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Arthroscopic Hip Labral Repair

Indications for Hip Arthroscopy

Since the early 20th century, when hip arthroscopy was regarded as being almost impossible to undertake, the procedure has developed in leaps and bounds. Presently there are many reasons why hip arthroscopy may be recommended. Perhaps the two most common current indications for hip arthroscopy include the presence of symptomatic FAI or an acetabular labral tear, or both.

Femoroacetabular Impingement (FAI)

FAI (or hip impingement) is a condition affecting the hip joint and is characterized by abnormal contact between the femoral head (hip ball) and the rim of the acetabulum (hip socket) leading to damage to the articular cartilage (lining) in the acetabulum, or to the labrum of the hip, or both. The labrum is a ring of cartilage that surrounds the acetabulum. Damage to the labrum and/or articular cartilage will likely cause pain. An abnormality in the shape of the femoral head or acetabulum, or both, may cause FAI. Activities that involve recurrent hip motion can increase the frequency of this abnormal contact.

FAI can affect all age groups from the early teens to throughout adult life, and is being increasingly recognized as one of the predisposing factors for osteoarthritis of the hip. While hip arthroscopy may reduce the chance of developing osteoarthritis, it does not eliminate it. Hip arthroscopy can be used to reshape the socket and/or the femoral head to prevent impingement, and aims to decrease the risk of developing osteoarthritis, as well relieving current painful symptoms.

Hip Dysplasia

Hip dysplasia, or a shallow acetabulum (socket), can increase the stress on the acetabular cartilage and labrum with regular or increased activities. With a shallow socket, some of the force that would normally be placed on the socket is transferred to the labrum, which can lead to a labral tear. In cases of mild or borderline dysplasia, repairing the labrum can relieve the painful symptoms within the hip with arthroscopy. However, it does not deepen the socket. A shallow socket can increase the risk of developing osteoarthritis in the hip. The goal of a hip arthroscopy would be relieving the current painful symptoms in the hip. It will not eliminate the risk of developing arthritis. In cases of advanced dysplasia, larger reconstructive surgeries (like a periacetabular osteotomy or PAO) is an option to increase the coverage.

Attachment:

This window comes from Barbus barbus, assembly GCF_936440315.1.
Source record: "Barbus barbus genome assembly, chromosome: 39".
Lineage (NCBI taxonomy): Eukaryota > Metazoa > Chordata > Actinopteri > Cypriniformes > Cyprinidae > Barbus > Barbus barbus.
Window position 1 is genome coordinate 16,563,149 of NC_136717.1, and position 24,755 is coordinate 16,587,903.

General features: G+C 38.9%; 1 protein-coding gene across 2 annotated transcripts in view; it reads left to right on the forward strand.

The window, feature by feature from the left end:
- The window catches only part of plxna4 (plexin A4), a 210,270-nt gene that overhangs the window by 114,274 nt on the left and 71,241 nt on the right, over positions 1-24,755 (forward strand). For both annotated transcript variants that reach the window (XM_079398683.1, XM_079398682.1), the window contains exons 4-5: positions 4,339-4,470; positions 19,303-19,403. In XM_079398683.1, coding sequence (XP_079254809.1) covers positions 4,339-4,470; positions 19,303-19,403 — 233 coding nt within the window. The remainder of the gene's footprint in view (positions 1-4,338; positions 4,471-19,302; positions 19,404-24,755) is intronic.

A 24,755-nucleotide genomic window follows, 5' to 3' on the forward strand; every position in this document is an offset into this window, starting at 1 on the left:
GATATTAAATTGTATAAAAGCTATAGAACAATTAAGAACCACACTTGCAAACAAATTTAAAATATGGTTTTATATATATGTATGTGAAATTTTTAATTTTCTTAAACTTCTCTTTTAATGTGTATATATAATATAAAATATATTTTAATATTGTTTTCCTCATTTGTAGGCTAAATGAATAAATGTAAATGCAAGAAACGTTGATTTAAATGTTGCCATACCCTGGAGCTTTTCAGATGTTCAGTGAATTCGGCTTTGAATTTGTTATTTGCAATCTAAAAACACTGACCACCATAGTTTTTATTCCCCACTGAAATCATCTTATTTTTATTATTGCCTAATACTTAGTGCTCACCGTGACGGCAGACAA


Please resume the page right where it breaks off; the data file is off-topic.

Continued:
Hip dysplasia and hip impingement are opposite ends of a spectrum (over-coverage versus under-coverage). Please check with me if you are unsure about your underlying diagnosis.

Acetabular Labral Tears

The labrum, which surrounds the acetabulum, can be partially damaged or torn. This is usually associated with FAI, but not always so. It can also occur with hip dysplasia (a shallow hip socket), after an injury or trauma, or even from over-use. With hip arthroscopy, the labrum can be either repaired, or in some cases debrided (remove the damaged tissue only). Occasionally a labrum can also be reconstructed with a graft. MRI and/or CT scans usually, but not always, reveal a labral tear.

Alternative Treatment Options

Surgery is the last option when all conservative management fails. However, other treatments are available. These vary from no treatment, just living with the condition, to physical therapy exercises, medication or injections.

Stem Cell Treatments

Stem cells are used in regenerative medicine to repair diseased or damaged tissues. While stem cell or PRP injections may not heal your hip on their own, there is emerging evidence that it can be used to augment and strengthen your surgical repair.

These treatments can be done during your surgery. Unfortunately, they are currently not covered by insurance. Please contact us if you would like more information or would like to include this with your surgery.

How Do I Schedule an Initial Appointment With Dr. Gombera?

Dr. Gombera's office welcomes new patients looking for relief from hip discomfort in the Houston, Cypress and Beaumont areas.

Dr. Gombera has experience working with broad range of people from less active patients to professional athletes. Anyone can get hip treatment from our office, no matter if they need to get back on the field or get back to work. To schedule a visit online, use our online booking tool , or contact us at (713) 794-3457. We look forward to helping you find a solution to your hip pain.

 

 

American Academy of Orthopaedic Surgeons The American Orthopaedic Society for Sports Medicine Arthroscopy Association of North America american shoulder and elbow society international society for hip arthroscopy